I no longer own a gun.  Before we adopted my son in 2009 I removed it from my house and gave it back to my father.  I know that while I AM able to shoot someone to protect myself or my family, I also know that as a mother I am NOT able to carry the burden of taking the life of another mother’s child.  I’m a different person now.  I know I don’t want to ever have to make that decision.  I live with peace in my life and in my heart.  My father taught me well.  

As for my father, the retired police officer and former hunter…..he now feeds the deer from his back deck.  He is 83 now.  He has names for them and saves up old bread so that he and my son can feed them when we visit.  He no longer hunts.  He told me he doesn’t think he has it in him anymore.  He has changed.  

Me too Daddy.  Me too. 

Love and light….

Janice B.

The Journey to Mommyhood

We walked through the airport in Europe..August 2010.  I was pushing my 19 month old son in his stroller while my husband lugged the carry-ons.  People stared at us trying to figure out the connection.  The “triad” I believe they call it in the international adoption workshops we attended in the months waiting for our adoption to be finalized.  They look at you, look at your child, look back up at you, look at your spouse, back at your child…in a nice triangle formation.  This was the first time I had experienced this with such intensity.  Some people smiled and spoke to my son in German while others just stared.  My son is too young to know that we will experience this for most likely the rest of our lives.  It’s my job as his mother to prepare him for this but here I am a forty something year old grown woman and I gotta say after all the workshops and classes I attended, even I wasn’t prepared.  Regardless, this is a regular occurance for families formed by international adoption. 

It took me a while to decide if I was going to blog about this.  It’s clearly a topic that I hold very personal.  The journey to become a mother has been one of intense pain like I never imagined and immense joy that I never expected.  I don’t talk about the journey with very  many people.  It’s too much to sort through.  I’ve written no songs about journal entries….I just don’t go there.  But as an artist I know that releasing it is the first step to evolving and healing.  I also know that once you let it go you find out you are not alone.  Many others have been through the same experience.  So for the ones still in the middle of the process…or the others unable to express what they are feeling or the ones who will never know….I write this…..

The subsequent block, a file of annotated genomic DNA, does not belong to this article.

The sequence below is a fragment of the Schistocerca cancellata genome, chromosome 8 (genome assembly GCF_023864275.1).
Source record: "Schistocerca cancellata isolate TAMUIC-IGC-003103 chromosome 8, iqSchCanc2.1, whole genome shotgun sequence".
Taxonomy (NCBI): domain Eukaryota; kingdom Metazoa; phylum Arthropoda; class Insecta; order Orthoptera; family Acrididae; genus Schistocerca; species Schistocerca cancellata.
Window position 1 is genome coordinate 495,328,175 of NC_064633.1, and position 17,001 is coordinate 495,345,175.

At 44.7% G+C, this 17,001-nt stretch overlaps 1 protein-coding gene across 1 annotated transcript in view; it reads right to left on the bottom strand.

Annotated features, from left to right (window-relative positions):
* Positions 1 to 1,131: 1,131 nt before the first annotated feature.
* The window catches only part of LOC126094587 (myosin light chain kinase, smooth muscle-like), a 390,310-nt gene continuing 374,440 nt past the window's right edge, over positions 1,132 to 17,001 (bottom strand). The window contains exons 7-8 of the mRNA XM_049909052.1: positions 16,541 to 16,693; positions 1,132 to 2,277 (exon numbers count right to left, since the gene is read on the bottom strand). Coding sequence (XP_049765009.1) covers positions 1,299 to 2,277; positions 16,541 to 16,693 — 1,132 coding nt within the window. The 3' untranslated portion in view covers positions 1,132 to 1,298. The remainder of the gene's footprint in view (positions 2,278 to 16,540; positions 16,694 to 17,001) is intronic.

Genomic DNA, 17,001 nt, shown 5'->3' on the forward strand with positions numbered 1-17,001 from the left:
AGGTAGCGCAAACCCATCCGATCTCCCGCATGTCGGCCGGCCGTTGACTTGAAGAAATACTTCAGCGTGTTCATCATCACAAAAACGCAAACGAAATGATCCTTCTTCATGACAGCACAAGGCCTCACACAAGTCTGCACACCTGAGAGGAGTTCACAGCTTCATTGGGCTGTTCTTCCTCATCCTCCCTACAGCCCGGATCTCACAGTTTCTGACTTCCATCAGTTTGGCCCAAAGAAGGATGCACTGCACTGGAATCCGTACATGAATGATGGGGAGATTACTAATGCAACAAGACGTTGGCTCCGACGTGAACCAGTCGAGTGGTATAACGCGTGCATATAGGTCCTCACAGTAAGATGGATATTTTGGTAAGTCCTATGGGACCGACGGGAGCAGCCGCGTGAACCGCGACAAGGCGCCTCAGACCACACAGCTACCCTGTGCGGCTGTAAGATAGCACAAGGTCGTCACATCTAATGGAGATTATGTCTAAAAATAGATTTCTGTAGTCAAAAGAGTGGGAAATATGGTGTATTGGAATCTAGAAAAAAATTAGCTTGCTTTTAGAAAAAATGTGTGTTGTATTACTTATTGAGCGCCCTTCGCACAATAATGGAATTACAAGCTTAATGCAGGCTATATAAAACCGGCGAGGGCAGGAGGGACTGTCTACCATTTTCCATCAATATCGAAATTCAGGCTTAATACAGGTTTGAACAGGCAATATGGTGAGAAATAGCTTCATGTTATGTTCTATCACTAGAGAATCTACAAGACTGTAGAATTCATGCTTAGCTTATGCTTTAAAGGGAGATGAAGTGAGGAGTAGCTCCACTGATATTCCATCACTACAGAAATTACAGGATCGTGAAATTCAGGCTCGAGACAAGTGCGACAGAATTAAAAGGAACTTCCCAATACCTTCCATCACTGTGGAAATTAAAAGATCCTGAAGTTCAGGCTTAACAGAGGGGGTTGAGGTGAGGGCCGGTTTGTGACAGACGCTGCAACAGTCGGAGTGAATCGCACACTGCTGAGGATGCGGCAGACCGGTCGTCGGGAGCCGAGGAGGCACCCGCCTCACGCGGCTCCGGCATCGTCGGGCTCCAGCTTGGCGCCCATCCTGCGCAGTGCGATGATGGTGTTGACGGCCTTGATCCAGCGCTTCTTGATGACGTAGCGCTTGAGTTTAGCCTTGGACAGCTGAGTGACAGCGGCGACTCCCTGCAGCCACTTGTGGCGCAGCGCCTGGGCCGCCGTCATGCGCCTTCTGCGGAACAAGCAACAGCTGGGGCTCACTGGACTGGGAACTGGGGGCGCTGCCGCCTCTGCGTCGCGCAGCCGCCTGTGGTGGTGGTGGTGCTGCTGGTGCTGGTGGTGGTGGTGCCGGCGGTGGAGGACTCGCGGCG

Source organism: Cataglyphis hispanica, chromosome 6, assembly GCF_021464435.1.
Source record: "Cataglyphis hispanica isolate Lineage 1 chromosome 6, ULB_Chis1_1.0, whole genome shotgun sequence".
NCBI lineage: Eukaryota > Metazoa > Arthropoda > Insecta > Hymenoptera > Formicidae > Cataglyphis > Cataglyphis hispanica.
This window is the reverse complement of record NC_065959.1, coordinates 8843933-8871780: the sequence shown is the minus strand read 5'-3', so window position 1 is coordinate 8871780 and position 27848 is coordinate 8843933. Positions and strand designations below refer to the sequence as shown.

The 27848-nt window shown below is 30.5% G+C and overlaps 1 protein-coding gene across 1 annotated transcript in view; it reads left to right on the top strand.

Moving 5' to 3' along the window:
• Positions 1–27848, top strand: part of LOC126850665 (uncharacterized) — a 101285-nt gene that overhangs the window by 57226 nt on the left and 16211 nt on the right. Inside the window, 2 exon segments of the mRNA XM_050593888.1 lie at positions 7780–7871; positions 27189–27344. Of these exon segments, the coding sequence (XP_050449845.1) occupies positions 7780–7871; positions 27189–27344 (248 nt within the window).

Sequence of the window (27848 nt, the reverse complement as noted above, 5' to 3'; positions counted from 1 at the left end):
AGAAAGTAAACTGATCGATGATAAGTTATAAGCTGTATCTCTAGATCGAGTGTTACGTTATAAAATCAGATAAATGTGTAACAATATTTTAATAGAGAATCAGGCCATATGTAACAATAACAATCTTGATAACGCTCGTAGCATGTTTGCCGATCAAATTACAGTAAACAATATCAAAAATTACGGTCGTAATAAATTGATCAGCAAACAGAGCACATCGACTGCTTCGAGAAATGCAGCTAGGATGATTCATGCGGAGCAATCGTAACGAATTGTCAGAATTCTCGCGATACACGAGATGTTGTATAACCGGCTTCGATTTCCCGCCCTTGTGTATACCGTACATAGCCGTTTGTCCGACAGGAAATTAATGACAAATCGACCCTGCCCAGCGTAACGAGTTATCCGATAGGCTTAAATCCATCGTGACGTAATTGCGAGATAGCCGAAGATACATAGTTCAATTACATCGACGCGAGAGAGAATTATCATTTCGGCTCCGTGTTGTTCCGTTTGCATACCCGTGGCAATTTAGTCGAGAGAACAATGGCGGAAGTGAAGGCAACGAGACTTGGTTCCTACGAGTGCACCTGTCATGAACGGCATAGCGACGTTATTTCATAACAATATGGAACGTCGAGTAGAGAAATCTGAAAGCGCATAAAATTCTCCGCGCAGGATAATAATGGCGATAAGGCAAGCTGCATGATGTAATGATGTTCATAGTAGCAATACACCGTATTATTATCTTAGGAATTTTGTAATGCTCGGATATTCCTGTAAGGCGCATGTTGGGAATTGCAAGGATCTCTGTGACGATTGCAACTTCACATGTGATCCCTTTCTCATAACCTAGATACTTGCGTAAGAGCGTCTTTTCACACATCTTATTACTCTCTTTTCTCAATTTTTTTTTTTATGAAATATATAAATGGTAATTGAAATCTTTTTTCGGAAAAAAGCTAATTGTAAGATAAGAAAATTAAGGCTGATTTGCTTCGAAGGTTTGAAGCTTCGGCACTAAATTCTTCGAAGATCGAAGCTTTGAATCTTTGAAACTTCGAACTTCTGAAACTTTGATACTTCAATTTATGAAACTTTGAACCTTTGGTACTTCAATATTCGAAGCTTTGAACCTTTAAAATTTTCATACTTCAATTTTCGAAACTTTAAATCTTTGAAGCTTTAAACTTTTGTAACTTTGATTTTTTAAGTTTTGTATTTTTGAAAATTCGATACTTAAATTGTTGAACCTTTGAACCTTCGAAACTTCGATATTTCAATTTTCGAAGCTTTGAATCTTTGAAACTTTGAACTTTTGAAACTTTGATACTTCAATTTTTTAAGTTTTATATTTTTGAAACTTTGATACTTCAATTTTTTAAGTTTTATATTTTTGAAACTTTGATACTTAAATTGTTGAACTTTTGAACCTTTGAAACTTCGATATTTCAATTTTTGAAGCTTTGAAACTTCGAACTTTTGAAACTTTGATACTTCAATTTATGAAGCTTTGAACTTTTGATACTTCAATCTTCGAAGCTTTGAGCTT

No need to bore you with the medical details as to why I do not have a biological child however I will say that I think that as women we have this idea in our heads that when we are ready for a family it will just happen.  This unfortunately isn’t the case with a LOT of folks.  You will have to defend yourself against the million of those “none of your damn business” questions as to why you don’t already have your “own kids”.  After endless intrusive tests we determined that our best chance at becoming parents would be through invitro fertilization.  (IVF)  What a rollercoaster ride that is.  So you spend months injecting yourself with hormones to get pregnant…then hormones to keep you pregnant.  I was a pin cushion..shooting myself up at work and at band rehearsal.  I was also on autopilot.  Not allowing myself to get too happy or too sad.  Just dealing with the changes.  Over 2 years I was pregnant several times and lost all of those children within 8 weeks.  I watched their hearts beat on the ultrasound screen and I watched them fade.  I kept my heart on lockdown as I wept silently and usually alone mourning these children I would never see and never hold.   Letting insensitive comments like “at least you didn’t lose a ‘real’ child” or “you can try again” pass over me from folks who have no damn clue what I am going through.  The pain was too intense to even describe. 

Regardless…after many miscarriages and surgeries and thousands of dollars we were done.  We knew of a few friends who had adopted and several who had gone the international route.  Now enter another wave of intrusive questions….”why aren’t you adopting children here in the U.S.?”…”there are so many kids who need homes..why aren’t you adopting OUR kids?”.  Funny these comments usually come from parents with flocks of biological children they can barely control.  “uhhhh why didn’t YOU adopt some of those kids??” was my thought….but I never spoke it.